Google has entered the market for legal information with a free service that allows users to search a database of US laws and court rulings. The move could endanger long-established legal publishers such as Westlaw and LexisNexis.
The Google Scholar service has been extended so that users can choose to search 'legal opinions and journals' for information that they need.
Though court rulings and laws in the US are not protected by copyright they are usually only available for comprehensive searching in paid-for services to which universities and law firms subscribe.
Google Distinguished Engineer Anurag Acharya said in a blog post that the company hopes that its entry into this search market with a free product will help US citizens to understand and engage with their legal rights.
"As many of us recall from our civics lessons in school, the United States is a common law country," said the blog. "That means when judges issue opinions in legal cases, they often establish precedents that will guide the rulings of other judges in similar cases and jurisdictions. Over time, these legal opinions build, refine and clarify the laws that govern our land.
"For average citizens, however, it can be difficult to find or even read these landmark opinions. We think that's a problem: laws that you don't know about, you can't follow – or make effective arguments to change. Starting today, we're enabling people everywhere to find and read full text legal opinions from U.S. federal and state district, appellate and supreme courts," said Acharya.
Acharya said that the research tool was designe to help people who were not familiar with the structure of legal information to access it in an understandable way.
"We think this addition to Google Scholar will empower the average citizen by helping everyone learn more about the laws that govern us all," he said. "To understand how an opinion has influenced other decisions, you can explore citing and related cases using the Cited by and Related articles links on search result pages. As you read an opinion, you can follow citations to the opinions to which it refers. You can also see how individual cases have been quoted or discussed in other opinions and in articles from law journals."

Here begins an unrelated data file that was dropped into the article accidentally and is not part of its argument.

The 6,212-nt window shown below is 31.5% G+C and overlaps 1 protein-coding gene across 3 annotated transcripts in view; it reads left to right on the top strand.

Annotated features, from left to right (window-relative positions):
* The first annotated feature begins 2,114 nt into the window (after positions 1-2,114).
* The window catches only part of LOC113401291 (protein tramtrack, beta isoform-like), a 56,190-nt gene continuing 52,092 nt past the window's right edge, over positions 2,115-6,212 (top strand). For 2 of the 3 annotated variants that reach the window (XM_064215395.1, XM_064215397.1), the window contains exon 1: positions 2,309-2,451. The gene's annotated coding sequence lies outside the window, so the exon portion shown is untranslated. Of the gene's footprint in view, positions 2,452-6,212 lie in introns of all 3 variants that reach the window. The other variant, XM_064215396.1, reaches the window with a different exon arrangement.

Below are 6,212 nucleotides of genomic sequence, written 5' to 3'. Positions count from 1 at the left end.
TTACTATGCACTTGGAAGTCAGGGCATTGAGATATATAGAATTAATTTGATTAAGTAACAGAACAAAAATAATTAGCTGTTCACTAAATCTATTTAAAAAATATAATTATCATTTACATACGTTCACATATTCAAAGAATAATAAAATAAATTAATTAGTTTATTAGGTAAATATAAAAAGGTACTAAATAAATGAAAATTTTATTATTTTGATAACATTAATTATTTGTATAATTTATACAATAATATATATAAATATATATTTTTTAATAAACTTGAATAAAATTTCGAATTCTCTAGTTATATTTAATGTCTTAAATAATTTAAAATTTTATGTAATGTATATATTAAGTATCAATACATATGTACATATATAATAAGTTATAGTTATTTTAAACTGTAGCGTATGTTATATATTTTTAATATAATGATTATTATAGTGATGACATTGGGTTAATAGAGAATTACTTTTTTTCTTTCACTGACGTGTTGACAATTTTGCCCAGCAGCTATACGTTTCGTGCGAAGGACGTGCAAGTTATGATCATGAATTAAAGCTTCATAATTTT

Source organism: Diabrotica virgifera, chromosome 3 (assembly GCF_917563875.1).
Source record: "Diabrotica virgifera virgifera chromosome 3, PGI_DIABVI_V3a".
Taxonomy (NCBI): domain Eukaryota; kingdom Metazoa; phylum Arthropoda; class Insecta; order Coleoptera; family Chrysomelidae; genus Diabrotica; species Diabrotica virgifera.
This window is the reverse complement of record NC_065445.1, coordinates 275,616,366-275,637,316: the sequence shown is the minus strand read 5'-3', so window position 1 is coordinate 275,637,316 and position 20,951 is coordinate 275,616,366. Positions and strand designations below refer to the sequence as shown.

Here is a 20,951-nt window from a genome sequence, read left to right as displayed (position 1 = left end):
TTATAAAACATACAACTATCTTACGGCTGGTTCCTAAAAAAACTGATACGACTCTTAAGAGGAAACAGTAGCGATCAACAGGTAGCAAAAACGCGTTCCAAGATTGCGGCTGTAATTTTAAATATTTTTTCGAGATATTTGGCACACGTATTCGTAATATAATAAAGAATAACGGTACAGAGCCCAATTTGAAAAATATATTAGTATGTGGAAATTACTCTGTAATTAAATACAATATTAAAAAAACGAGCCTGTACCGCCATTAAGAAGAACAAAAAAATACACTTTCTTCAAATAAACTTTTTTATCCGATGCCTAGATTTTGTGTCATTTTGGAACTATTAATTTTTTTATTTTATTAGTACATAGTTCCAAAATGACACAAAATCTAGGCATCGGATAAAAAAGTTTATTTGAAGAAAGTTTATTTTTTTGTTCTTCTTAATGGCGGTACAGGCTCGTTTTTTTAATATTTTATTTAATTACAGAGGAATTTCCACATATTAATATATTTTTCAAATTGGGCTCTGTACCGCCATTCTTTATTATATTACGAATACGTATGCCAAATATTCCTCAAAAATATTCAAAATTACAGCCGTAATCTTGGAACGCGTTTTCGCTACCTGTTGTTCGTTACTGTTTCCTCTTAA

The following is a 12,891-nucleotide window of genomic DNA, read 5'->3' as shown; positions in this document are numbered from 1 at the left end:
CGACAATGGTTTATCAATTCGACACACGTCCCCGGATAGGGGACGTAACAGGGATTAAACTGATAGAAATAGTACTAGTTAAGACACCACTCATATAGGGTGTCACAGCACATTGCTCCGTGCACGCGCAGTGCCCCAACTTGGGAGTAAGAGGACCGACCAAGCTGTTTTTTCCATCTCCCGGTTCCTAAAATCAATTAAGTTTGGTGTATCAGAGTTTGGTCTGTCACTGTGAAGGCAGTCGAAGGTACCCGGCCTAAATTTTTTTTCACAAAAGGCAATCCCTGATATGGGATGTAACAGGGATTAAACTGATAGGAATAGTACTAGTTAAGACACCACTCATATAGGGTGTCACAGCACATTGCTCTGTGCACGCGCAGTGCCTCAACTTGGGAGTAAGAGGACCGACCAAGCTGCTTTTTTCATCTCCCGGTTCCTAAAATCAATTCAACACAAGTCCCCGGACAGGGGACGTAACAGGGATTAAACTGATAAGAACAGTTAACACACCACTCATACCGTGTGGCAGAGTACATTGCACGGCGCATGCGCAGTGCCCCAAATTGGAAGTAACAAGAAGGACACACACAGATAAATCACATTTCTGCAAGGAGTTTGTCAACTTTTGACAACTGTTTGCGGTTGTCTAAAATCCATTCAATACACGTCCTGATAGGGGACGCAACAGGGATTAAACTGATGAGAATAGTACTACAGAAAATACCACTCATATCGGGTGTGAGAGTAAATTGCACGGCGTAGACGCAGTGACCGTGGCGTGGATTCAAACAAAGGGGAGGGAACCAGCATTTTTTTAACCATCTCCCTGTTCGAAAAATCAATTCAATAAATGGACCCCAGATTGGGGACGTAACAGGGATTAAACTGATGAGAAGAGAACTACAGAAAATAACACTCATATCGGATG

Acharya acknowledged the work of other people who have worked to make legal information and research available to people on a cheap or free basis. Amongst those named is Joe Uri of BAILII, the British And Irish Legal Information Institute. It publishes UK and Ireland court rulings for free.
Ury told OUT-LAW Radio last year that BAILII was working not just on publishing current judgments but the most important historical ones, too, on which UK law was now based.
"We felt that if any judgments should be freed so that the public can have access to them it should be this core of judgments, which basically make up the judgment side of the common law system," he said. "It seems natural that a member of the public should be able to find out what that reasoning is, it shouldn't be cloaked in secrecy."
Acharya said that ordinary users should not be intimidated by the rulings and opinions Google Scholar is now set up to search. He said that they are more accessible than the average layman might imagine.
"As we worked to build this feature, we were struck by how readable and accessible these opinions are. Court opinions don't just describe a decision but also present the reasons that support the decision. In doing so, they explain the intricacies of law in the context of real-life situations," he said.